Throughout the year and especially now during the busy Halloween season, 1,200 salespeople for The Hershey Company are visiting stores to secure prime floor space for merchandizing confectionery.
Hershey is one of last remaining snack food manufacturers that has a direct sales force; most others use third-parties for merchandizing.
“We bring our brands to life with our own people with Hershey in their hearts,” said Thomas Smuda, the company’s vice president of North American retail.
The company has traditionally let its salespeople decide what stores to visit and in what order. On Oct. 24, Smuda peeled the wrapper off a new technology the company uses to optimize the routes for its sales force.
This year its sales reps were able to visit the right stores at the right time leading up to Halloween by following optimized route plans.
Smuda joined Craig Stevenson, Hershey’s manager of retail development, on stage at the annual Latitude business conference for Telogis customers. Telogis, a Verizon Company, has a suite of cloud-based applications fleets use to connect, optimize, and automate their local and long-distance fleet operations.
Among the metrics Hershey uses to inform its routing decisions are confection sales per store per year, and the potential for incremental sales from store visits. In the past, the company relied entirely on feedback from its sales associates to obtain this information. Salespeople would manually enter their reconnaissance into a customer relationship management (CRM) application from Salesforce.com using tablets.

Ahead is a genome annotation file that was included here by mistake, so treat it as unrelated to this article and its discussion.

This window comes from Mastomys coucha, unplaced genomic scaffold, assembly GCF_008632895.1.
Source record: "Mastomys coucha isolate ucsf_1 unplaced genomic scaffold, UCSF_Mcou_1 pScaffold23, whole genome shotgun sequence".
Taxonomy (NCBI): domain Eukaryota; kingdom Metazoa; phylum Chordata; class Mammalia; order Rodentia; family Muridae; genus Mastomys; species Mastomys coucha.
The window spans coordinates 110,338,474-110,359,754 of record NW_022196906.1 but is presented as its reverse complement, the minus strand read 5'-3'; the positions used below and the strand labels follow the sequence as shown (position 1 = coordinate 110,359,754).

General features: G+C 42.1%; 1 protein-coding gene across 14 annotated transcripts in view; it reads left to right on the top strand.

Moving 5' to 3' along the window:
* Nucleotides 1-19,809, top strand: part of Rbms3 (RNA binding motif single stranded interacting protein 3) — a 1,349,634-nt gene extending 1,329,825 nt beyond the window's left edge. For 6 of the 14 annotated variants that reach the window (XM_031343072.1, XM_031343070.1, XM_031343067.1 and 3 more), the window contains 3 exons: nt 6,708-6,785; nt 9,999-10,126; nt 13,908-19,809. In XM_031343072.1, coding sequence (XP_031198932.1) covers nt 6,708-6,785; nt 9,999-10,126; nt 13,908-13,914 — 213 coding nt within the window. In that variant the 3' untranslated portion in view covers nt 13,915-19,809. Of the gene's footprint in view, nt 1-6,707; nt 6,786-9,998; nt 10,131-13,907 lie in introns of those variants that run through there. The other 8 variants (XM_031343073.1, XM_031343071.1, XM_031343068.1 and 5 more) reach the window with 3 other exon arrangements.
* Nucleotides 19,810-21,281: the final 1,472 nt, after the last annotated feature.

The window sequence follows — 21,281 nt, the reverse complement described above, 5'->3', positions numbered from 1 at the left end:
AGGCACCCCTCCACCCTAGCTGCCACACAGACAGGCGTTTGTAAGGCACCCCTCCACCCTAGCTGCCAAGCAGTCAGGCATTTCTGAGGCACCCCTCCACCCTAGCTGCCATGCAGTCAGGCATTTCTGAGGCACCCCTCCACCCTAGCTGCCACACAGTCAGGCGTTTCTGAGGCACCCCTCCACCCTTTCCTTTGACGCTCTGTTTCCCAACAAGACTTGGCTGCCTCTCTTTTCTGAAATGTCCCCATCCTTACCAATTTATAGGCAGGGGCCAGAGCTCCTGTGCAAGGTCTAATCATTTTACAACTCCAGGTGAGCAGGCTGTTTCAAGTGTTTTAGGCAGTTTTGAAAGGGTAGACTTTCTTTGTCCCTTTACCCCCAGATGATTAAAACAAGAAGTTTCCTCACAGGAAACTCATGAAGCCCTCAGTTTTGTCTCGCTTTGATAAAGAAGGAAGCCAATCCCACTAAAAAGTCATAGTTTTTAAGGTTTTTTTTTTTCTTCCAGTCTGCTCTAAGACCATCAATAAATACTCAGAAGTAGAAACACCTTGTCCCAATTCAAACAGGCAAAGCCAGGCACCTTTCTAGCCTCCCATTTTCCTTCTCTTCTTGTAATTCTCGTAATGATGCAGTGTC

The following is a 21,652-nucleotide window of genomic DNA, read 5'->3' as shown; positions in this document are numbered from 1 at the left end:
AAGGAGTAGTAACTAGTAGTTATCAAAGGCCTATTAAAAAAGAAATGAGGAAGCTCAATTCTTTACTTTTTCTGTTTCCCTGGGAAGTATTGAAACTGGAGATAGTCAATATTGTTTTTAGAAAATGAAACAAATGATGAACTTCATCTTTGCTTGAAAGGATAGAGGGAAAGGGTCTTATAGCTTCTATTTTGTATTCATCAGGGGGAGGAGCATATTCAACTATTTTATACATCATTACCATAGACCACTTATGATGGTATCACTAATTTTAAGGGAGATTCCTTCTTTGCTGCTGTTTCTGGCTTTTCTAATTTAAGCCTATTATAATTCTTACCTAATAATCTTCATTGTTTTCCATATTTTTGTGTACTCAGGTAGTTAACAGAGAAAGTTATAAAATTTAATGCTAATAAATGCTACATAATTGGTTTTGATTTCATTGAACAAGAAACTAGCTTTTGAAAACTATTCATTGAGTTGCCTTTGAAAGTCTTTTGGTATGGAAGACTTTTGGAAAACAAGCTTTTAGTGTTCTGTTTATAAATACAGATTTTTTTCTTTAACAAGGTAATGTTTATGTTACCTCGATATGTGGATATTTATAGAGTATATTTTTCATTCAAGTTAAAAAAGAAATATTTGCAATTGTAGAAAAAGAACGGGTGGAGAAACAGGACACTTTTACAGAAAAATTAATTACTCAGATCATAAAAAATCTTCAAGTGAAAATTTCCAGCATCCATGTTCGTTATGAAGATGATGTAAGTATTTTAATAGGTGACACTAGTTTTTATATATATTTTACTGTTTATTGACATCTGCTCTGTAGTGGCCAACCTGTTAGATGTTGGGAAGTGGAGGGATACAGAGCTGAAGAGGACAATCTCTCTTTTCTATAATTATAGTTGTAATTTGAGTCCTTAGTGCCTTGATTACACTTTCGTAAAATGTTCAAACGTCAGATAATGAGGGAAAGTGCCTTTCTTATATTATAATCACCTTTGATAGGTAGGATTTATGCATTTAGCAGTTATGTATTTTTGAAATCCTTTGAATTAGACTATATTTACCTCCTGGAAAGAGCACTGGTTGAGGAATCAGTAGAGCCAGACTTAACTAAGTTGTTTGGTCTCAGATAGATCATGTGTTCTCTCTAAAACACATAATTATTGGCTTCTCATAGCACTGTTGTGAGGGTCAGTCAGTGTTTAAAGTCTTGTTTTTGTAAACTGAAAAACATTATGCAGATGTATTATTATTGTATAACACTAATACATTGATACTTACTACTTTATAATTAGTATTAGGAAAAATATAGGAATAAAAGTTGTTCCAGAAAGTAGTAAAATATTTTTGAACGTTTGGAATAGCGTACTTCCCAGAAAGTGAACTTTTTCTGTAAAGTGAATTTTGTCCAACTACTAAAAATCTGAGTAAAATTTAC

With the Telogis Route application, Hershey is able to better analyze the store metrics, plan routes, and then compare the plan with actual performance to increase the gap with competitors, Stevenson said.
Hershey is able to optimize the routing of sales reps based on the prioritized store locations using the aforementioned key metrics.
Currently, Hershey uses the Telogis Route application at four of its 47 districts with plans to complete a nationwide rollout in first quarter of 2018. So far, results have shown an increase in sales force productivity.
“Our days have gotten so efficient that it has allowed us to move resources around. Before, the routes were stagnant and never changed,” Smuda said. “Instead of going to what they think is the right store, we are now able to measure the return on investment (ROI) for their visits and track each hour they worked.”
The flexibility to adjust and re-optimize routes on the fly is especially useful at times when retailers, like Kroger, run a flash sale on confections.
“We have to be able to respond to that very quickly,” Smuda said. By using the Route technology, managers can identify which Kroger stores their sales reps need to visit the next day and send them route plans within 24 hours.
The insights from Route and from Salesforce.com have made it easy to identify hiring needs for additional sales reps and to respond to questions from upper management, such as “how much time are sales reps spending in Walmart stores?” Or “how many store calls are the reps making in an individual day?” he said.
The software is helping improve the work-life balance of employees too. Hershey sales reps no longer have to plan their routes at the end of the day since the routes are sent to them automatically. All of this creates more time for them to spend in stores “bringing our brand to life,” Smuda said.